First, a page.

February 26, 2007
|Listen (1.9MB MP3, 4.5 min.)|
The patients who received a four-drug regimen of zidovudine, 3TC, abacavir [ABC, Ziagen] and efavirenz actually had similar rates of failure. They had similar prevalence of resistance, in the failure and non-failure groups, but they were small numbers. [Therefore,] it's hard to say what the impact of the fourth drug was.
I think the implication of this study is that we should be screening patients ... by doing resistance testing before choosing a first-line regimen. I think it's also possible that more sensitive tests, like allele-specific PCR [polymerase chain reaction], could detect still more patients with resistance, and work is underway [on that].
Have there been a lot of studies proving that patients had NNRTI resistance when they first came in to the clinics?
No. This is one of the first controlled studies that really looked at this. People have seen baseline resistance, and they've noted failure in patients who have baseline resistance. It's never been done with a suitable control group to, first of all, exclude the occurrence of baseline resistance in successfully treated patients, and also ... compare the rates of resistance.
Why do you think resistance to NNRTIs is so common, as opposed to NRTIs?
I think that NNRTI resistance has become more common because it persists after stopping a drug, and is readily transmitted without a significant fitness cost to the virus. I think it's now the most common ... form of resistance in patients failing first-line regimens. It just reflects the common use of NNRTI-based regimens.
I believe that the parent study for this trial showed a racial difference, as well. Also, I think [the parent study found that] NNRTI resistance was more common in MSM [men who have sex with men] than in, let's say, African Americans or poorer patients.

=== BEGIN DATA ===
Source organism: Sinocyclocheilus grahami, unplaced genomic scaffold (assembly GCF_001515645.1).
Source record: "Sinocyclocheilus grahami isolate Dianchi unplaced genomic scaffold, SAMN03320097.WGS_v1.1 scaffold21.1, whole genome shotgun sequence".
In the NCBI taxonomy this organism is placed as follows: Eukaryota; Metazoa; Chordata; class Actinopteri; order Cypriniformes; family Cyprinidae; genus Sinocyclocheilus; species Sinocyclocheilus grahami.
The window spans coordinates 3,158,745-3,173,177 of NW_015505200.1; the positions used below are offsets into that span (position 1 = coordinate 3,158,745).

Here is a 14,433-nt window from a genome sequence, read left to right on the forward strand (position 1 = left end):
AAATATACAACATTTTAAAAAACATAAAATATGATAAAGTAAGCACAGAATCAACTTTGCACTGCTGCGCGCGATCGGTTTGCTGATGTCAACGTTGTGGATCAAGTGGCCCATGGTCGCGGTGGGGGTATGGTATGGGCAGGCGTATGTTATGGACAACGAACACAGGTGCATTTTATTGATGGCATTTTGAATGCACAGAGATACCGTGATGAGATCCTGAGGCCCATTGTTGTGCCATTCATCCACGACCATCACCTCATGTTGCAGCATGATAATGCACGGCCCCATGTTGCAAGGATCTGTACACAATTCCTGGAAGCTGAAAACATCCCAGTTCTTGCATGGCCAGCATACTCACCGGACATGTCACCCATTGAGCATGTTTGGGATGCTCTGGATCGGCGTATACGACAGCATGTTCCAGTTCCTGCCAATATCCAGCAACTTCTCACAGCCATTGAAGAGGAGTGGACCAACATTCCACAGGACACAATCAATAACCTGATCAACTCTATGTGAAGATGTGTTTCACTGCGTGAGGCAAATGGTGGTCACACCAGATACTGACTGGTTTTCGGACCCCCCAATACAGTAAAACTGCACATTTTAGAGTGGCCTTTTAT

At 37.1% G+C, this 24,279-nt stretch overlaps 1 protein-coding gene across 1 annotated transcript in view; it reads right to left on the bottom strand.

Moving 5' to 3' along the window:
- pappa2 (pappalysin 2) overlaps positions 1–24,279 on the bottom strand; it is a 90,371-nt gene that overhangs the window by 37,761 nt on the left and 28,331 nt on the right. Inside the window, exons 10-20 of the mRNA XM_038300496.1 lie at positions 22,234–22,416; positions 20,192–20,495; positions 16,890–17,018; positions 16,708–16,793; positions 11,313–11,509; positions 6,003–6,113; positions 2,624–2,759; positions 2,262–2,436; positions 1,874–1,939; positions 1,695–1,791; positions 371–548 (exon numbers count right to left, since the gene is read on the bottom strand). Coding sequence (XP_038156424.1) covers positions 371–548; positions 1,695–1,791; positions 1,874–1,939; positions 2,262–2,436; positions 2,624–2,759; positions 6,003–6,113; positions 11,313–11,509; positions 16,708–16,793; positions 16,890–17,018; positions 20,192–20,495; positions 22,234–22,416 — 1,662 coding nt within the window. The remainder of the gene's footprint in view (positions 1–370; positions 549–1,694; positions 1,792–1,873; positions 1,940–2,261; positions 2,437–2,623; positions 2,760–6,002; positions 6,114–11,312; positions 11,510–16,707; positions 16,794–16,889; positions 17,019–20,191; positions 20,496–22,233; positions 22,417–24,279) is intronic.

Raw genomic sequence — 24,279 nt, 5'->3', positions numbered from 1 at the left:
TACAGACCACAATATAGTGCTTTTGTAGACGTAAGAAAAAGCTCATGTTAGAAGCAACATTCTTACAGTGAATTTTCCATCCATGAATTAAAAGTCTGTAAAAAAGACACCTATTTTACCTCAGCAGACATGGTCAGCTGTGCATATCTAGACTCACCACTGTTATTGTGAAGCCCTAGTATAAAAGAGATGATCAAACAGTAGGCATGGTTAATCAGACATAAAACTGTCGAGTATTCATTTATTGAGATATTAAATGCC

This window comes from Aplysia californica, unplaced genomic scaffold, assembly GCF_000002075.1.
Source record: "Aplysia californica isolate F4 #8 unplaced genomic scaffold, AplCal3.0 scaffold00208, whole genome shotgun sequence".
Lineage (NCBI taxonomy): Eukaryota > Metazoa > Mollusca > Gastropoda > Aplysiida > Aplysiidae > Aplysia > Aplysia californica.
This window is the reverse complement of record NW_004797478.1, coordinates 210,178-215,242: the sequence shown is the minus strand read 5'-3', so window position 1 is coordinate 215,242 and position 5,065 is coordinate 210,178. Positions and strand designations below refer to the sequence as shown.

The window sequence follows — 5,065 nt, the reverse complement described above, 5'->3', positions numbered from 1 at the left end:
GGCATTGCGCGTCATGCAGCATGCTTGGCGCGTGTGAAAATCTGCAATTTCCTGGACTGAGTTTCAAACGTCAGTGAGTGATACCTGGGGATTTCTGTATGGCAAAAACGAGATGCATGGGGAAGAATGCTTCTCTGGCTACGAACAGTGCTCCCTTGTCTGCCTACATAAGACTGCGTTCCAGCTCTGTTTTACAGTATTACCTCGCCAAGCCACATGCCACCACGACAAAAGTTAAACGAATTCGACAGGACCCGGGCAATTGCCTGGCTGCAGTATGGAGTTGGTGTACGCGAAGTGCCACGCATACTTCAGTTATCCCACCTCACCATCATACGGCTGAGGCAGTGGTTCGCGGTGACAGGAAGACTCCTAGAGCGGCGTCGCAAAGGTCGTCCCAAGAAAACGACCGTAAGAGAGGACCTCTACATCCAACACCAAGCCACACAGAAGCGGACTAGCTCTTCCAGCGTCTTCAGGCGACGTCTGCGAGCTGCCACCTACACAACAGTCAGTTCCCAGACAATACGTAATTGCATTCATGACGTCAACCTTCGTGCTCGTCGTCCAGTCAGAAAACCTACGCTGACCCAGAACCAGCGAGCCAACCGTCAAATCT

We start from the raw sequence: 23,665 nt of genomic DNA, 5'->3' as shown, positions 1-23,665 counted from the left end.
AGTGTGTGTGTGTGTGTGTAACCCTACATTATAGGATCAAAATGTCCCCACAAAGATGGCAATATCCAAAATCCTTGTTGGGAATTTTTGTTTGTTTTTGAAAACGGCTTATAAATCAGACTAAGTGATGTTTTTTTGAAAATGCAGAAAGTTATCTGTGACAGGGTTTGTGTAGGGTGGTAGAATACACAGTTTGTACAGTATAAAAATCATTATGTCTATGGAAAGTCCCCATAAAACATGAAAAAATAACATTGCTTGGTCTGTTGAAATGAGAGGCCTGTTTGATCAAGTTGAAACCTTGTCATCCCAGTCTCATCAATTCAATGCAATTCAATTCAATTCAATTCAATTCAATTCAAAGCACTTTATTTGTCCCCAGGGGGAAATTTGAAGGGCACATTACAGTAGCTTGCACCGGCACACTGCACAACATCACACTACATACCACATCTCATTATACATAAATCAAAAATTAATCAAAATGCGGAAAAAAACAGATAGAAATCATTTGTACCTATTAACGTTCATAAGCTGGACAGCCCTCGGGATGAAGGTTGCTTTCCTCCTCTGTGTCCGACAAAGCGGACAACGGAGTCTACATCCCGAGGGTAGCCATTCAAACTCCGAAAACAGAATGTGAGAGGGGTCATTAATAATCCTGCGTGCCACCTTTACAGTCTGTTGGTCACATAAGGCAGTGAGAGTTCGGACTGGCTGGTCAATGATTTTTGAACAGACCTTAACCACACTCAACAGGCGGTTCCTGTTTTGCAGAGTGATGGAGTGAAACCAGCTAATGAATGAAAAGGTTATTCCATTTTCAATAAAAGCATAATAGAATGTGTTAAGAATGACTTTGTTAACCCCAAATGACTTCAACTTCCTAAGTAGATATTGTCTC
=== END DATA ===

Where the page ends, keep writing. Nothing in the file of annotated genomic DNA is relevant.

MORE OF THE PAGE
The parent study on which this trial is based showed that blacks were more likely to fail because of different patterns of non-adherence, so that adherent blacks and adherent whites had the same success rate. Non-adherent blacks were more likely to fail than non-adherent whites, which would argue that the pattern of non-adherence was different by ethnic group. We didn't see a difference in distribution of resistance by ethnic group in our study.
What percentages of females and males were involved?
In the study overall, 18% were women. In the sub-cohort, it was about 85% men, so 15% women. This was a random subset of the entire study. There were more NNRTI-resistant men [than women] -- 92% of the NNRTI-resistant patients were men.
Is that because they exist in a world where NNRTI treatment regimens are more common?
That's certainly possible. There may be more MSMs, who have been exposed to NNRTIs, who are transmitting resistance to other MSMs, than there are men transmitting to women or women transmitting to male partners.
Is this study over or is it ongoing?
[T]his study is completed. The primary manuscript from this study was published this summer in JAMA [Journal of the American Medical Association] -- the comparison of the three- and four-drug arms. This is one of the secondary analyses that we have been doing.
To view study abstract, click here.
|Please note: Knowledge about HIV changes rapidly. Note the date of this summary's publication, and before treating patients or employing any therapies described in these materials, verify all information independently. If you are a patient, please consult a doctor or other medical professional before acting on any of the information presented in this summary. For a complete listing of our most recent conference coverage, click here.|
The content on this page is free of advertiser influence and was produced by our editorial team. See our content and advertising policies.